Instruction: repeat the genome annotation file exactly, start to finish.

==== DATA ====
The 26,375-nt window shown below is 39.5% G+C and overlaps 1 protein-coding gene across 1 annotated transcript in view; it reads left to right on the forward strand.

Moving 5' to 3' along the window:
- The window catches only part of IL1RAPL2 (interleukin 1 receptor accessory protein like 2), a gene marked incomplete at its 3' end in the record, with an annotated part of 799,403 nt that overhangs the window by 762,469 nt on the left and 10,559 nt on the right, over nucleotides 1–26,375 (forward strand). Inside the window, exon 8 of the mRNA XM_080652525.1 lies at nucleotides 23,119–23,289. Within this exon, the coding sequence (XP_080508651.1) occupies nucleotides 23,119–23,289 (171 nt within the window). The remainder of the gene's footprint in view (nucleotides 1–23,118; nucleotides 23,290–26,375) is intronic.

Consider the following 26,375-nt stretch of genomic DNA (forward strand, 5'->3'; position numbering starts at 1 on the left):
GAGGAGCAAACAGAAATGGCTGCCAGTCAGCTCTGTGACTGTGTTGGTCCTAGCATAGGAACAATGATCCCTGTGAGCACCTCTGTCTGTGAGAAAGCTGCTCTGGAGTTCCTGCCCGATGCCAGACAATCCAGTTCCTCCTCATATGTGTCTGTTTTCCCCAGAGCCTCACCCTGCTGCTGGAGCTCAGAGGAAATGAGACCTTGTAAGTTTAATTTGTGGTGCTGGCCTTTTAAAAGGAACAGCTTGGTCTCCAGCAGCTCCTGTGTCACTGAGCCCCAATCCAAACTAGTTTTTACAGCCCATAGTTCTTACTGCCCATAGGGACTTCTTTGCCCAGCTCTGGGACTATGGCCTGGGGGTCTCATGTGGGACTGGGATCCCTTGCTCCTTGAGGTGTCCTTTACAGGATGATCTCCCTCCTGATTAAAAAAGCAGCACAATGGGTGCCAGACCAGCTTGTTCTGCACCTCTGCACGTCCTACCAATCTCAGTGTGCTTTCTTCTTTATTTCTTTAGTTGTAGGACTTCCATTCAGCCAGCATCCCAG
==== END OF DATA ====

The 26,375-nt window shown below is 39.5% G+C and overlaps 1 protein-coding gene across 1 annotated transcript in view; it reads left to right on the forward strand.

Moving 5' to 3' along the window:
- The window catches only part of IL1RAPL2 (interleukin 1 receptor accessory protein like 2), a gene marked incomplete at its 3' end in the record, with an annotated part of 799,403 nt that overhangs the window by 762,469 nt on the left and 10,559 nt on the right, over nucleotides 1–26,375 (forward strand). Inside the window, exon 8 of the mRNA XM_080652525.1 lies at nucleotides 23,119–23,289. Within this exon, the coding sequence (XP_080508651.1) occupies nucleotides 23,119–23,289 (171 nt within the window). The remainder of the gene's footprint in view (nucleotides 1–23,118; nucleotides 23,290–26,375) is intronic.

Consider the following 26,375-nt stretch of genomic DNA (forward strand, 5'->3'; position numbering starts at 1 on the left):
GAGGAGCAAACAGAAATGGCTGCCAGTCAGCTCTGTGACTGTGTTGGTCCTAGCATAGGAACAATGATCCCTGTGAGCACCTCTGTCTGTGAGAAAGCTGCTCTGGAGTTCCTGCCCGATGCCAGACAATCCAGTTCCTCCTCATATGTGTCTGTTTTCCCCAGAGCCTCACCCTGCTGCTGGAGCTCAGAGGAAATGAGACCTTGTAAGTTTAATTTGTGGTGCTGGCCTTTTAAAAGGAACAGCTTGGTCTCCAGCAGCTCCTGTGTCACTGAGCCCCAATCCAAACTAGTTTTTACAGCCCATAGTTCTTACTGCCCATAGGGACTTCTTTGCCCAGCTCTGGGACTATGGCCTGGGGGTCTCATGTGGGACTGGGATCCCTTGCTCCTTGAGGTGTCCTTTACAGGATGATCTCCCTCCTGATTAAAAAAGCAGCACAATGGGTGCCAGACCAGCTTGTTCTGCACCTCTGCACGTCCTACCAATCTCAGTGTGCTTTCTTCTTTATTTCTTTAGTTGTAGGACTTCCATTCAGCCAGCATCCCAG